Biomechanical changes from long-term freezer storage and cellular reduction of tracheal scaffoldings

Matthew C. Jones, Frederick Rueggeberg, Aaron J. Cunningham, Hunter Allen Faircloth, Tanima Jana, Donald Mettenburg, Jennifer L Waller, Gregory N Postma, Paul M. Weinberger

Research output: Contribution to journalArticle

4 Citations (Scopus)

Abstract

Objectives/Hypothesis: To determine structural biomechanical changes in tracheal scaffolds resulting from cellular reduction and storage at 280°C.

Study Design: Laboratory-based study.

Methods: Forty-four rabbit tracheal segments were separated into four treatment groups: untreated (group A, control), cellular-reduced (group B), storage at 280°C followed by cellular reduction (group C), and cellular-reduced followed by storage at 280°C (group D). Tracheal segments were subjected to uniaxial tension (n521) or compression (n523) using a universal testing machine to determine sutured tensile yield load and radial compressive strengths at 50% lumen occlusion. Mean differences among groups for tension and compression were compared by analysis of variance with post-hoc Tukey-Kramer test.

Results: The untreated trachea (group A) demonstrated mean yield strength of 5.93 (± 1.65) N and compressive strength of 2.10 (± 0.51) N. Following treatment/storage, the tensile yield strength was not impaired (group B56.79 [± 1.58] N, C56.21 [± 1.40] N, D56.26 [± 1.18]; P>0.10 each). Following cellular reduction, there was a significant reduction in compressive strength (group B50.44 N [± 0.13], P<0.0001), but no further reduction due to storage (group C50.39 N [± 0.10]; P50.97 compared to group B).

Conclusion: The data suggest cellular reduction leads to loss of compressive strength. Freezing at -80°C (either before, or subsequent to cellular reduction) may be a viable storage method for tracheal grafts.

Original languageEnglish (US)
Pages (from-to)E16-E22
JournalLaryngoscope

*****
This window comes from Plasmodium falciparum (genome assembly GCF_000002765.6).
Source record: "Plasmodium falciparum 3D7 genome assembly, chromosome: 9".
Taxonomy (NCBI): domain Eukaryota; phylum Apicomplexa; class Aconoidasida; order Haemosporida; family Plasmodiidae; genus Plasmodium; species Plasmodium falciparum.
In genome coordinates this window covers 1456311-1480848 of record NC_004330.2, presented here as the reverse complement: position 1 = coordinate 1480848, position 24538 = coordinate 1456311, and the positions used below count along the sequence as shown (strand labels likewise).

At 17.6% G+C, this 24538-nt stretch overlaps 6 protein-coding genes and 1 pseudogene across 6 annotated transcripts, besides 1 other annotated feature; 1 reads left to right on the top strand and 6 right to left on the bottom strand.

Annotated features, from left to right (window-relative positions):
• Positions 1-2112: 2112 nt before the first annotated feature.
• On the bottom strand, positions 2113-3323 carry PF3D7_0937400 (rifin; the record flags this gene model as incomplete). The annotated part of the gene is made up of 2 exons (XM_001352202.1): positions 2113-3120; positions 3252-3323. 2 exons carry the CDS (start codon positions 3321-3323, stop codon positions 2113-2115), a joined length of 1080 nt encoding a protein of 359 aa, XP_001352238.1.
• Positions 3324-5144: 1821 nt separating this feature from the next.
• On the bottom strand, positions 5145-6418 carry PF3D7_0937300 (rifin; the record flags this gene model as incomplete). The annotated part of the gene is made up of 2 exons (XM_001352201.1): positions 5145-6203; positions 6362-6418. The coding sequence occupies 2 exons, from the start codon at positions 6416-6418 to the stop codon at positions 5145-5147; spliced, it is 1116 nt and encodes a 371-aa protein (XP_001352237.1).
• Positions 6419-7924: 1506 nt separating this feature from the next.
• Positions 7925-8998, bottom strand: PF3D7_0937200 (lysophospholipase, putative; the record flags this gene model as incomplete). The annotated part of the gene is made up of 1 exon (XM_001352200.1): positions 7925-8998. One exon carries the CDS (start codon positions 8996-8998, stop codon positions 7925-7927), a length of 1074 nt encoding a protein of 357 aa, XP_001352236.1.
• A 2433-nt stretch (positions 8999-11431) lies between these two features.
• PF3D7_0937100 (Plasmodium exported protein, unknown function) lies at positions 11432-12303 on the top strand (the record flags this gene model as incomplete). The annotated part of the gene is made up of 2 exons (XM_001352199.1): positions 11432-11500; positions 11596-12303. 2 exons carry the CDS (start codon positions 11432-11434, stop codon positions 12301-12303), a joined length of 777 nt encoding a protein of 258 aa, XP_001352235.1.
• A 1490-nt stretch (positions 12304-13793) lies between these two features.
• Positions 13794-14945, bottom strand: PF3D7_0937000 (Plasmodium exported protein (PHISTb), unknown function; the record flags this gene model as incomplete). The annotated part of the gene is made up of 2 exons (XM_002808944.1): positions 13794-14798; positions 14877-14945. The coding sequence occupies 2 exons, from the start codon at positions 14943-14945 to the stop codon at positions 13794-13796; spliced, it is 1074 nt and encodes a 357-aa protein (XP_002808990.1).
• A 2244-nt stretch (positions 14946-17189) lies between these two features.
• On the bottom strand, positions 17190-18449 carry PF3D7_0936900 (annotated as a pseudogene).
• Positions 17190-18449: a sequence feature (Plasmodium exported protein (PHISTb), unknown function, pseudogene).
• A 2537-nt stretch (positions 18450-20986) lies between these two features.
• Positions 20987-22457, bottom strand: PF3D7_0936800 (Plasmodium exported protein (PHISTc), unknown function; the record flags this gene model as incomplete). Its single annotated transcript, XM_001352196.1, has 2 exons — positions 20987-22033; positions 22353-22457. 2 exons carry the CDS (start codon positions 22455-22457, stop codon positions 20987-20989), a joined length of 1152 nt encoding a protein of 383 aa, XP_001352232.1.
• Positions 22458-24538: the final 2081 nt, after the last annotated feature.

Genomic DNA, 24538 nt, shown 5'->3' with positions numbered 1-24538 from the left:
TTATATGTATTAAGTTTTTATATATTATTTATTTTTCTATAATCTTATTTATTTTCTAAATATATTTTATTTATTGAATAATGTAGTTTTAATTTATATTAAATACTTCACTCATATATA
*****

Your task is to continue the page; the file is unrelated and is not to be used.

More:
Volume125
Issue number1
DOIs
StatePublished - Jan 1 2015

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Compressive Strength
Tensile Strength
Trachea
Freezing
Analysis of Variance
Rabbits
Transplants
Control Groups

Keywords

  • Allograft
  • Mechanical phenomena
  • Tensile strength
  • Tissue engineering
  • Tissue transplantation

ASJC Scopus subject areas

  • Otorhinolaryngology

Cite this

Biomechanical changes from long-term freezer storage and cellular reduction of tracheal scaffoldings. / Jones, Matthew C.; Rueggeberg, Frederick; Cunningham, Aaron J.; Faircloth, Hunter Allen; Jana, Tanima; Mettenburg, Donald; Waller, Jennifer L; Postma, Gregory N; Weinberger, Paul M.

In: Laryngoscope, Vol. 125, No. 1, 01.01.2015, p. E16-E22.

Research output: Contribution to journalArticle

Jones, Matthew C. ; Rueggeberg, Frederick ; Cunningham, Aaron J. ; Faircloth, Hunter Allen ; Jana, Tanima ; Mettenburg, Donald ; Waller, Jennifer L ; Postma, Gregory N ; Weinberger, Paul M. / Biomechanical changes from long-term freezer storage and cellular reduction of tracheal scaffoldings. In: Laryngoscope. 2015 ; Vol. 125, No. 1. pp. E16-E22.
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abstract = "Objectives/Hypothesis: To determine structural biomechanical changes in tracheal scaffolds resulting from cellular reduction and storage at 280°C.Study Design: Laboratory-based study.Methods: Forty-four rabbit tracheal segments were separated into four treatment groups: untreated (group A, control), cellular-reduced (group B), storage at 280°C followed by cellular reduction (group C), and cellular-reduced followed by storage at 280°C (group D). Tracheal segments were subjected to uniaxial tension (n521) or compression (n523) using a universal testing machine to determine sutured tensile yield load and radial compressive strengths at 50{\%} lumen occlusion. Mean differences among groups for tension and compression were compared by analysis of variance with post-hoc Tukey-Kramer test.Results: The untreated trachea (group A) demonstrated mean yield strength of 5.93 (± 1.65) N and compressive strength of 2.10 (± 0.51) N. Following treatment/storage, the tensile yield strength was not impaired (group B56.79 [± 1.58] N, C56.21 [± 1.40] N, D56.26 [± 1.18]; P>0.10 each). Following cellular reduction, there was a significant reduction in compressive strength (group B50.44 N [± 0.13], P<0.0001), but no further reduction due to storage (group C50.39 N [± 0.10]; P50.97 compared to group B).Conclusion: The data suggest cellular reduction leads to loss of compressive strength. Freezing at -80°C (either before, or subsequent to cellular reduction) may be a viable storage method for tracheal grafts.",